A reader wrote to Reb Gutman Locks…
An article today in the New York Times reinforces what you have always said about yoga. If they won’t listen to you, maybe they'll believe it from the New York Times.
Headline: Hindu Group Stirs a Debate Over Yoga’s Soul
New York Times: November 27, 2010
Yoga is practiced by about 15 million people in the United States, for reasons almost as numerous — from the physical benefits mapped in brain scans to the less tangible rewards that New Age journals call spiritual centering. Religion, for the most part, has nothing to do with it.
But a group of Indian-Americans has ignited a surprisingly fierce debate in the gentle world of yoga by mounting a campaign to acquaint Westerners with the faith that it says underlies every single yoga style followed in gyms, ashrams and spas: Hinduism.
The campaign, labeled “Take Back Yoga,” does not ask yoga devotees to become Hindu, or instructors to teach more about Hinduism. The small but increasingly influential group behind it, the Hindu American Foundation, suggests only that people become more aware of yoga’s debt to the faith’s ancient traditions…
Organizers of the Take Back Yoga effort point out that the philosophy of yoga was first described in Hinduism’s seminal texts and remains at the core of Hindu teaching…
For many practitioners, including Debbie Desmond, 27, a yoga instructor in Williamsburg, Brooklyn, the talk of branding and ownership is bewildering. “Nobody owns yoga,” she said, sitting cross-legged in her studio, Namaste Yoga, and tilting her head as if the notion sketched an impossible yoga position she had never seen. “Yoga is not a religion. It is a way of life, a method of becoming. …” [Paths comment, a way of life – a method of becoming isn’t religion???]
The effort to “take back” yoga began quietly enough, with a scholarly essay posted in January on the Web site of the Hindu American Foundation, a Minneapolis-based group that promotes human rights for Hindu minorities worldwide. The essay lamented a perceived snub in modern yoga culture, saying that yoga magazines and studios had assiduously decoupled the practice “from the Hinduism that gave forth this immense contribution to humanity.”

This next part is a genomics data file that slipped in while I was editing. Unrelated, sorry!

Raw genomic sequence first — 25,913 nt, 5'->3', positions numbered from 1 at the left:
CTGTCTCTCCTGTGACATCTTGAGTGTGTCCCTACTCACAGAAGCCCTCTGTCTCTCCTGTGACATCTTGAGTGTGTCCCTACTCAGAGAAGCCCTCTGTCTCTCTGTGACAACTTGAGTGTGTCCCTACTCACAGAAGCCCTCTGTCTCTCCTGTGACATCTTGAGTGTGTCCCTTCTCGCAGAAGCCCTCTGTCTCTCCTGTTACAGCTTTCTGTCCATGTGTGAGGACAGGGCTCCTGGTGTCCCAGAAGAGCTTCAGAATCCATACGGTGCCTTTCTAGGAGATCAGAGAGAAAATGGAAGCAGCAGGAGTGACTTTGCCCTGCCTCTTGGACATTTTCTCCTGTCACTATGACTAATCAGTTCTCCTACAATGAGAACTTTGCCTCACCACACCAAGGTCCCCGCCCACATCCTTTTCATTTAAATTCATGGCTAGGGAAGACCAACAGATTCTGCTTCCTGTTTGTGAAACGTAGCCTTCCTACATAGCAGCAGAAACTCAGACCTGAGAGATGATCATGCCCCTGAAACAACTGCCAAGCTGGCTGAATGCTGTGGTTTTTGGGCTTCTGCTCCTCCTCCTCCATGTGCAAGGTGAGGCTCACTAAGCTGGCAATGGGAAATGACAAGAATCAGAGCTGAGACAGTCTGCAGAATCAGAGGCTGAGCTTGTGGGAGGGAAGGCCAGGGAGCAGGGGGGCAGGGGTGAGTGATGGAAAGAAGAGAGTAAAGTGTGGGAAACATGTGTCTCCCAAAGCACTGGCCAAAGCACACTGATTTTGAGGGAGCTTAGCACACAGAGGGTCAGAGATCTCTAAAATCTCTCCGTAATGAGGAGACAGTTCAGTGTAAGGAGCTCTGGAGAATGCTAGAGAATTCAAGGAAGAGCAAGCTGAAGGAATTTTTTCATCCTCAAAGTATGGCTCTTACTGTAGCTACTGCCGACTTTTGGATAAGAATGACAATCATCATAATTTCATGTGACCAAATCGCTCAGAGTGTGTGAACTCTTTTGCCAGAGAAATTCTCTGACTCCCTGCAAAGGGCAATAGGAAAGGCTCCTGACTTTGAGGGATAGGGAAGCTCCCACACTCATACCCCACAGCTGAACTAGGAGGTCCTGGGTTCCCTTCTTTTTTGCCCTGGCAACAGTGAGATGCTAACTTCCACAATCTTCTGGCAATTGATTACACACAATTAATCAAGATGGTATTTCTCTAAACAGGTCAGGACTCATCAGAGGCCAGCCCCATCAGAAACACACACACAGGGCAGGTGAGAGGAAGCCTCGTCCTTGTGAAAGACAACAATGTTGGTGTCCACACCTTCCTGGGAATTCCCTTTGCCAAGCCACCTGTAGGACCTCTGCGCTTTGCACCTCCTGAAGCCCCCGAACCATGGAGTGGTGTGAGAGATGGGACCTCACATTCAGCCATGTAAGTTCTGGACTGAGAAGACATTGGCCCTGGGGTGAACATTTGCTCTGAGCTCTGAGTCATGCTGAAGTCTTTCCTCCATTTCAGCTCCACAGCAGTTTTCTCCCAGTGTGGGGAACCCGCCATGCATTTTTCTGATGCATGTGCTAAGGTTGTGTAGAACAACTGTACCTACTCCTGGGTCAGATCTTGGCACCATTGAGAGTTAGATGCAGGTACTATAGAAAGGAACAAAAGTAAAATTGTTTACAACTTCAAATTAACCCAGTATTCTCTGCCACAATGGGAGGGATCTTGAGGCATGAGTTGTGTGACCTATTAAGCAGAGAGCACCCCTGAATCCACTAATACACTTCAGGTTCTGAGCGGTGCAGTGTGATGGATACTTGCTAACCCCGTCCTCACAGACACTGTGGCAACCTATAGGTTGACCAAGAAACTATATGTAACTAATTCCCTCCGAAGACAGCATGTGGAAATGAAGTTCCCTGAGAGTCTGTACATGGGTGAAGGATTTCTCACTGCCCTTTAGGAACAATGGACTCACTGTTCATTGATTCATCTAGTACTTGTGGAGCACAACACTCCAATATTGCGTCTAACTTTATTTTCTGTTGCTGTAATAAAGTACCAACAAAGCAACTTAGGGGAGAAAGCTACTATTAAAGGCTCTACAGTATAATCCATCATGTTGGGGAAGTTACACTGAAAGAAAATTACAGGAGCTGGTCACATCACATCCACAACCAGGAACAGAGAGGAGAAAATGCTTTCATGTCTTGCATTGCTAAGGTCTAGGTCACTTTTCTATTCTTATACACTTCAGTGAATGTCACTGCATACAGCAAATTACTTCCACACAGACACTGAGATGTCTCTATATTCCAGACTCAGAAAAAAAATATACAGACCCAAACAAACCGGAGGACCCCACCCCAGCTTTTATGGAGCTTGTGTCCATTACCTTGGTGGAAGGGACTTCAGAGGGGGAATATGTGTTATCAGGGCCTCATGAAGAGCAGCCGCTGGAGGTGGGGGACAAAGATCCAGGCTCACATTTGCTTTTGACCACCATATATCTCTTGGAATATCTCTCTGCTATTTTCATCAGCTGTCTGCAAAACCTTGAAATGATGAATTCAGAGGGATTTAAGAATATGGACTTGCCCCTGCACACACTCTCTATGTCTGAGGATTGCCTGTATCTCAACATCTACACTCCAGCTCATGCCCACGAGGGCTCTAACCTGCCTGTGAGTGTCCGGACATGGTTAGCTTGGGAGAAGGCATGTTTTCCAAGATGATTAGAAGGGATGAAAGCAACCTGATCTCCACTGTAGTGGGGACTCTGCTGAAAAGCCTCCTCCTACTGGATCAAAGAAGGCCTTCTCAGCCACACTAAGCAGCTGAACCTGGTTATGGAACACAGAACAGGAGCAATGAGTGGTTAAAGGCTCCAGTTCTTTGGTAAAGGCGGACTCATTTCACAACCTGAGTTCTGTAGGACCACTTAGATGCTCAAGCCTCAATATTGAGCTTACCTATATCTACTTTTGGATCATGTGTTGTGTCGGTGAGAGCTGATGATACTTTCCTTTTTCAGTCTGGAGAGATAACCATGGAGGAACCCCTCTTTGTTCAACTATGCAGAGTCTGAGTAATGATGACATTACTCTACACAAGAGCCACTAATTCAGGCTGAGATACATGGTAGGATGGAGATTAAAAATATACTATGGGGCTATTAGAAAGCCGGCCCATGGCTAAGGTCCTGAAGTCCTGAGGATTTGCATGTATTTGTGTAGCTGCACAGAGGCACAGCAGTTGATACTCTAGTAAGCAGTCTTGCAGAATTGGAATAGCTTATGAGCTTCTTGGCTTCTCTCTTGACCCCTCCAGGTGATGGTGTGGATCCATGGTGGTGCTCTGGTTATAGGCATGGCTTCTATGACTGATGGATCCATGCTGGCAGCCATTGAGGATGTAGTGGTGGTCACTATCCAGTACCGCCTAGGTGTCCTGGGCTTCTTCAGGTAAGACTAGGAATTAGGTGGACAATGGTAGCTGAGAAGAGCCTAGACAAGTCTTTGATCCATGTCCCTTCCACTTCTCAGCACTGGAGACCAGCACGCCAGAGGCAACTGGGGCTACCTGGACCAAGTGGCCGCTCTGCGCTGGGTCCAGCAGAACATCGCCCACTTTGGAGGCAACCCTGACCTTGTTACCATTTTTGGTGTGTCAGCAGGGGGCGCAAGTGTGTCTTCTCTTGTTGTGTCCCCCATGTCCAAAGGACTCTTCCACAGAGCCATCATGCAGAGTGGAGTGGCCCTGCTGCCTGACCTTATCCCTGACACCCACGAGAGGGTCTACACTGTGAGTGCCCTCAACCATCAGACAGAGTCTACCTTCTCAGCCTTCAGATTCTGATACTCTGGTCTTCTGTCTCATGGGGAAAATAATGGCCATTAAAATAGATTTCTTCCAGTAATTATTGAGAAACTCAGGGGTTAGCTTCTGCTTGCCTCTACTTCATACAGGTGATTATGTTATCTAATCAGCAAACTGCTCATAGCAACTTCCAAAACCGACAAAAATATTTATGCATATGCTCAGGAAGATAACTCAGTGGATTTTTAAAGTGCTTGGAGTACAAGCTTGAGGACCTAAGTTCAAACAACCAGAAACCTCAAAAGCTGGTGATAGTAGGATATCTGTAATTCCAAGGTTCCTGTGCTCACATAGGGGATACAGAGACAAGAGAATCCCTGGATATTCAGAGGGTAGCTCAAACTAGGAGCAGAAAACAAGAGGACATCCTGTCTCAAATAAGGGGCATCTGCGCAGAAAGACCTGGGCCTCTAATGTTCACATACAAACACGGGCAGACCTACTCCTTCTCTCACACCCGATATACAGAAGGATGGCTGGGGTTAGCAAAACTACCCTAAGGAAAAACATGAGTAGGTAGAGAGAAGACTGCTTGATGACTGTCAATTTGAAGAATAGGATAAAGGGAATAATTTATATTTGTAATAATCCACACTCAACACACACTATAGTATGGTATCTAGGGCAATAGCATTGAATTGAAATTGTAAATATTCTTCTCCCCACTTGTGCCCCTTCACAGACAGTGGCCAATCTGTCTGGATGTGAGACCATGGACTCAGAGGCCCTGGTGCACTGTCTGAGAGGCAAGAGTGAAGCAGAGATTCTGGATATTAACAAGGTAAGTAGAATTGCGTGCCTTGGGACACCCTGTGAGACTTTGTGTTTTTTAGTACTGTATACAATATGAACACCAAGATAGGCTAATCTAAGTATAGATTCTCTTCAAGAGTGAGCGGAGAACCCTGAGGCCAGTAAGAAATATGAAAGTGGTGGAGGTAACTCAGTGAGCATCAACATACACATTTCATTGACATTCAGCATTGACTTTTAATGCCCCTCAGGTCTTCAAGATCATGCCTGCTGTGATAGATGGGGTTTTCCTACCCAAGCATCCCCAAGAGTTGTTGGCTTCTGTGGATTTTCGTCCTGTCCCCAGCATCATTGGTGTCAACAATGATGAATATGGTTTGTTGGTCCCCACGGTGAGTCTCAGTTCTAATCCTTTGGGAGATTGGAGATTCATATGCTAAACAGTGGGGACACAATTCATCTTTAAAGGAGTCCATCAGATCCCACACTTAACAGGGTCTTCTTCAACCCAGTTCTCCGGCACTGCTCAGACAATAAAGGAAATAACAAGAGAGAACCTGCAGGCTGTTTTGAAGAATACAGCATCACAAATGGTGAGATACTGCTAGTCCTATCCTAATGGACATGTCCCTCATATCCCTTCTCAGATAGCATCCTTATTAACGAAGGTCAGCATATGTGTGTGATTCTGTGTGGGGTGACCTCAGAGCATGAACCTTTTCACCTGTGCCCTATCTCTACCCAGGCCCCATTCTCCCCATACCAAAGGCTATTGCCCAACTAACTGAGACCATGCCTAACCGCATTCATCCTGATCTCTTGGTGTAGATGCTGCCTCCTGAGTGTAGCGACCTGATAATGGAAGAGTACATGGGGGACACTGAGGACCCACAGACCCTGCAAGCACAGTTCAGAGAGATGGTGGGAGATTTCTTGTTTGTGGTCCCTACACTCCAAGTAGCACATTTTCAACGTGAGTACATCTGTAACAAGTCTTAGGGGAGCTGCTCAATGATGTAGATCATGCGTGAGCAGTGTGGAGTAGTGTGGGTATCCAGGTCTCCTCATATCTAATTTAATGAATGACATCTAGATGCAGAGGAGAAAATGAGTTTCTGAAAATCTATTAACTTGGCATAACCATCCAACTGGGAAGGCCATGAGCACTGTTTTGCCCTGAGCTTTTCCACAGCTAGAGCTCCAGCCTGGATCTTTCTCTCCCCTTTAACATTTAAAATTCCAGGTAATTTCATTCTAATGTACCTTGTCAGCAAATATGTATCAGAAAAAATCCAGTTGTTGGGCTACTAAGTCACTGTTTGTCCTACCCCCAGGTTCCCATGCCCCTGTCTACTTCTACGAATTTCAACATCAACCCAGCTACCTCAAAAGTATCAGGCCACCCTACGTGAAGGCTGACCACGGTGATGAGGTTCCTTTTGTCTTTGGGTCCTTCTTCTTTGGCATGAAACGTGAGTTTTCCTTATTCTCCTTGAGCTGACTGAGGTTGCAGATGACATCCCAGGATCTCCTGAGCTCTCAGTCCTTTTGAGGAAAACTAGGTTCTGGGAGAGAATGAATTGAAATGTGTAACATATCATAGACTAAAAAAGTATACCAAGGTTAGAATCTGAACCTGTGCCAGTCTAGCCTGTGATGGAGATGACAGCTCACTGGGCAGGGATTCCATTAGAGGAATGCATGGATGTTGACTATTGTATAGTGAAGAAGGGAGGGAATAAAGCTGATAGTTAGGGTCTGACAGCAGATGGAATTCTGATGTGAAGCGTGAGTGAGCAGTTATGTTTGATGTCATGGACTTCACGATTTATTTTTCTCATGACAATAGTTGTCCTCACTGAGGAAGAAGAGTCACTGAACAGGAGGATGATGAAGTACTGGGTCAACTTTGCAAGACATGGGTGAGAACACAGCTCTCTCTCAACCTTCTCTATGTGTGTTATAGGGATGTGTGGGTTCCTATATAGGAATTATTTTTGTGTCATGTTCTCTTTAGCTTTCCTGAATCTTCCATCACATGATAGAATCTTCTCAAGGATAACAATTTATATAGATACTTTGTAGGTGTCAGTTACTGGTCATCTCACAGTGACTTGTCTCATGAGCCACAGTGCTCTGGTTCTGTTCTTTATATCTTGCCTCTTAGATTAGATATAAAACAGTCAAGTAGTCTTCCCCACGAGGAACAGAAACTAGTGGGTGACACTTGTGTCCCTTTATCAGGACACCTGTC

Dr. Shukla put a sharper point on his case a few months later in a column on the On Faith blog of The Washington Post. Hinduism, he wrote, had become a victim of “overt intellectual property theft,” made possible by generations of Hindu yoga teachers who had “offered up a religion’s spiritual wealth at the altar of crass commercialism.”
…Loriliai Biernacki, a professor of Indian religions at the University of Colorado, said the debate had raised important issues about a spectrum of Hindu concepts permeating American culture, including meditation, belief in karma and reincarnation, and even cremation.
“All these ideas are Hindu in origin, and they are spreading,” she said. “But they are doing it in a way that leaves behind the proper name, the box that classifies them as ‘Hinduism.’ ”
Exactly. Yoga is an aspect of Hinduism and many of the concepts taught as part of yoga are Hindu approaches to life, spirituality, G-d, the universe and man’s place in it. That’s the danger of yoga, infusing foreign spiritual concepts into your life. A stretching exercise is just an exercise, but yoga is Hindu.